Integrated Marketing — It’s about pulling all the pieces together


By: Phoebe Yong

I recently read a blog post that explained in what ways a business manager plays a similar role to an orchestra conductor. The style in which he or she chooses to work with a group of professionals can transform the complexity of what they do into harmony and organization. To achieve this, integration, which pieces together different strengths, is to me the best strategy.

As a big fan of the prestigious Boston Pop Orchestra, I cease to be amazed by the conductor’s skill in pulling each section together into a perfect collaboration of tones and melodies. In business communications and marketing, the same approach applies. It makes logical sense that a comprehensive marketing program maximizes ROI by positioning each part of a strategy to support and enhance one other.

Especially when budgets are tight, resources stretched, it just makes good business sense to ensure all cylinders are loaded and shooting the same direction.

Many companies hesitate to employ this strategy for a few reasons, first of all because they believe they have no time to do it right, and secondly, because they fail to see the potential. Integration involves strategic planning that may at first seem complicated. Take for example, a company that wants to announce their recent award for best product. Shouting it to the world is the general idea, but what’s the actual plan that utilizes the best of all tools available? At a minimum, most companies write a press release, send it out on the wire, put that on their website, and there it sits. Meanwhile they’re overlooking the chance to magnify their announcement through complimentary marketing tactics.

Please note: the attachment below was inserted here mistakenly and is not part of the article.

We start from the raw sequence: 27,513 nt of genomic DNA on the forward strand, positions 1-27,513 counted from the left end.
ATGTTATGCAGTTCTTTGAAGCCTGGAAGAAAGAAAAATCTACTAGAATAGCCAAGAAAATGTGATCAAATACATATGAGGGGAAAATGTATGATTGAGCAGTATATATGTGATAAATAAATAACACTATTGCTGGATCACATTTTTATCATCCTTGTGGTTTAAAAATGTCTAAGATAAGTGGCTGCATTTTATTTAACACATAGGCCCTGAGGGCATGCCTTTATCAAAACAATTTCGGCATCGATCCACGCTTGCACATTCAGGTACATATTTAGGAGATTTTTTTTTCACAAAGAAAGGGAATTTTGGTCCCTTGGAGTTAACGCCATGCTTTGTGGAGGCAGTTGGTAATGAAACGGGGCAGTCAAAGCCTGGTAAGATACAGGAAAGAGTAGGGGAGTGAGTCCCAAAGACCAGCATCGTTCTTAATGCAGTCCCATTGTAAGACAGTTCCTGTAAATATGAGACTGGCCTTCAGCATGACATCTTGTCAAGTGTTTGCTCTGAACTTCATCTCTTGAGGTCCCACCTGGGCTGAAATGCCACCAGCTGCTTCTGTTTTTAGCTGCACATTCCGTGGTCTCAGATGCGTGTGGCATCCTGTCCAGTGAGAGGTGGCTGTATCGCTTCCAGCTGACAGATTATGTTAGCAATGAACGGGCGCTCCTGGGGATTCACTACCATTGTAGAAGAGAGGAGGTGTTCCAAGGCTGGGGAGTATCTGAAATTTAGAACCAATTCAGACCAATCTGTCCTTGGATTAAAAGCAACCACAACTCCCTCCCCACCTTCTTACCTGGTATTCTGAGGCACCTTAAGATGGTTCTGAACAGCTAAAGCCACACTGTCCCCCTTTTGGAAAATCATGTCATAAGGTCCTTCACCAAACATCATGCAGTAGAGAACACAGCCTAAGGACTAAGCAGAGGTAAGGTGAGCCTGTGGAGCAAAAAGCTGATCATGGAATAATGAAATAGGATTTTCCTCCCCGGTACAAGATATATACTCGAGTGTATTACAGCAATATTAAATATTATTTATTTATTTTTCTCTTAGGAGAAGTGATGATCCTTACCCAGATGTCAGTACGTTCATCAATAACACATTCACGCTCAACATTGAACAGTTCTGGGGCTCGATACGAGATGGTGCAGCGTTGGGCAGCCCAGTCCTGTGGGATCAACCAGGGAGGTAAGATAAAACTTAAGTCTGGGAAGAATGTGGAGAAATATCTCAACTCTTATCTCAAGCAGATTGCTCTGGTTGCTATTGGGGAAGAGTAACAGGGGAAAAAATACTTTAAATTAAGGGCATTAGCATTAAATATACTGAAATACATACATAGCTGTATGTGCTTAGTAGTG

It might seem like you’re too busy to do things right, but if your communications initiative is done to only a minimum, the person that loses out is you. What a missed opportunity!

Referring back to the award announcement example, consider the company that fails to utilize other methods for delivering their news. They’re not getting the word out to those that matter, their key stakeholders that participate in other communities, for example, online (youtube, podcasts, social media), through e-mail, or through traditional media, and may not proactively look for a press release or check out the company’s website on a regular basis.

When you have a fully loaded and integrated program, your marketing return is far more substantial. Messaging becomes aligned on all fronts and works in concert.

Then the stage is set. Envision yourself as the masterful conductor. Raise that baton! With all pieces well-coordinated and in play, it sounds like music to your ears, no?!

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